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There can be something profoundly moving about one person and a piano, a fact that avant-garde composition label Erased Tapes are clearly well aware of. The imprint is a haven of singers and songwriters who favour a tinkle on the ivories over a pick on a guitar string, and have since brought the likes of Nils Frahm to widespread acclaim in the independent music world. Douglas Dare is one of the latest to be graced by Erased Tapes' Midas touch on debut LP Whelm. On it, the London-based singer-songwriter takes cues from his label-mates, but with songs so personal that they cut away comparisons and craft something entirely the writer's own.
Although the primary and most powerful means of instrumentation is the piano, Dare's decision to add some electronic elements to the mix was a wise one. During his time in the studio, Douglas found a Mini Moog that gives a welcome bassier feel to some of the tracks. This isn't James Blake levels of bass, but it gives the songs a sense of body and presence that a purely piano-based track would be missing.
It doesn't take long to realise, however, that Douglas Dare is first and foremost a poet. Listening to Whelm is like leafing through the pages of his notebook, with each side not quite a diary entry and not quite a story. Each song finds a beautiful middle ground between the two, with an of-the-moment sincerity that makes every track a successful stand-alone. This is not so much an album in the sense that it isn't a narrative or a journey, but a collection of confessionals from different emotional situations and perspectives. 'Lungful' sees Dare take on the role of a moral supporter to a loved one, while 'Swim' pulls at the heartstrings as it seems that he himself is the one needing the emotional support.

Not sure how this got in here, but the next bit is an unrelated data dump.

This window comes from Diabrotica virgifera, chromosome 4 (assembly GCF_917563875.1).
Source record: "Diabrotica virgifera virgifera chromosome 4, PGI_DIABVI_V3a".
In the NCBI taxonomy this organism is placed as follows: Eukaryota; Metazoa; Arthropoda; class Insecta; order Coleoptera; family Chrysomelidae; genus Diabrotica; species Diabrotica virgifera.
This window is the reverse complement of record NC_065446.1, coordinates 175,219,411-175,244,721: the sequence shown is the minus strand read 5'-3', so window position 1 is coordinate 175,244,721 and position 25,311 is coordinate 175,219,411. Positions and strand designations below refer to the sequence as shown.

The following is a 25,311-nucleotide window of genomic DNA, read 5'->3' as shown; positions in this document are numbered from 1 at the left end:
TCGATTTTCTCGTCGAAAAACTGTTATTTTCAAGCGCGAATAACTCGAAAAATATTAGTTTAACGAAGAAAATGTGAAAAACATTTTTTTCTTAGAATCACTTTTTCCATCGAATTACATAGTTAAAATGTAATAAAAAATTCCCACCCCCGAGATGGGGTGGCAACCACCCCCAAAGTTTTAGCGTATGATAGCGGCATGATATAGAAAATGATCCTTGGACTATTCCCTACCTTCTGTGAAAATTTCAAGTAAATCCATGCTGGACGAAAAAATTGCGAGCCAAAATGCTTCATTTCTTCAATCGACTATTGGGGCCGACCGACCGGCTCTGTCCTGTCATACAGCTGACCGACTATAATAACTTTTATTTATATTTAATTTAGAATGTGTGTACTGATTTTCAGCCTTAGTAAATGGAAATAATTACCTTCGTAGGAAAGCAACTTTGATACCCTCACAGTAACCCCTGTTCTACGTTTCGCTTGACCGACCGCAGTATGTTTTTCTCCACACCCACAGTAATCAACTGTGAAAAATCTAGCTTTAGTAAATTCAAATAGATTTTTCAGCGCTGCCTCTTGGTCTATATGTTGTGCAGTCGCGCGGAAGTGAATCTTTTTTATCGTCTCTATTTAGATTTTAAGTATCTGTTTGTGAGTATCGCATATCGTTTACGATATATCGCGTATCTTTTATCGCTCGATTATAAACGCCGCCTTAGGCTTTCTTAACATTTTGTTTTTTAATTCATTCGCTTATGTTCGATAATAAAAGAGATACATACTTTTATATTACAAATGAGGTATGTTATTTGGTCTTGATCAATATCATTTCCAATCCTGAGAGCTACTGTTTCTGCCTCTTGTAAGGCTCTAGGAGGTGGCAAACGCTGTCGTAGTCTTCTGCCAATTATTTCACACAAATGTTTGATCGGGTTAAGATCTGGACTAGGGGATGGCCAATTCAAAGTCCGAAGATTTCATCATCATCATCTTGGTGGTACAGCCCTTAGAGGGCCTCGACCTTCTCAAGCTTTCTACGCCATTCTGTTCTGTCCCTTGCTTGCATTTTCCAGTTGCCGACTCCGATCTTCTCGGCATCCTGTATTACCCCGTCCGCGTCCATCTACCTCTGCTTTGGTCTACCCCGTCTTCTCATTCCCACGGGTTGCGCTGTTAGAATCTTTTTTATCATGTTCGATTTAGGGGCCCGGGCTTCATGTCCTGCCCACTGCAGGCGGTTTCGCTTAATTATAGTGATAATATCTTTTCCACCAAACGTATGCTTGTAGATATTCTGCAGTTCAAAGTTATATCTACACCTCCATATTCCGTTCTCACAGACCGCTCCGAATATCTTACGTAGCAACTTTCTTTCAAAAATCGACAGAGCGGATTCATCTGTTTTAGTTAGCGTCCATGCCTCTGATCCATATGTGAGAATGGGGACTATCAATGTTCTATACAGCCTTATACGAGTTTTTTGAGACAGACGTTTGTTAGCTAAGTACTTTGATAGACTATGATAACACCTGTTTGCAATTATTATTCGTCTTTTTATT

Some of the standout moments come when Dare puts himself in to a situation alien to him. 'London's Rose', for example, sees the singer wear the shoes of a Londoner taking refuge in a tube station during the Blitz. Simple yet poignant lyrics express the fear and claustrophobia that the participants must have felt, "entire world under the street, soiled air you cannot breath." The sentiment builds until the narrator can't handle it anymore, proclaiming repeatedly "Take us back up to the top!" layered over emphatic piano chords. This use of plain language is key to the sensitive power behind every song on Whelm. It lulls, not stuns, the listener into submission, and all the while those soft piano keys provide an absorbent backdrop to soak up all the emotion. It feels raw, genuine, but most of all, human.
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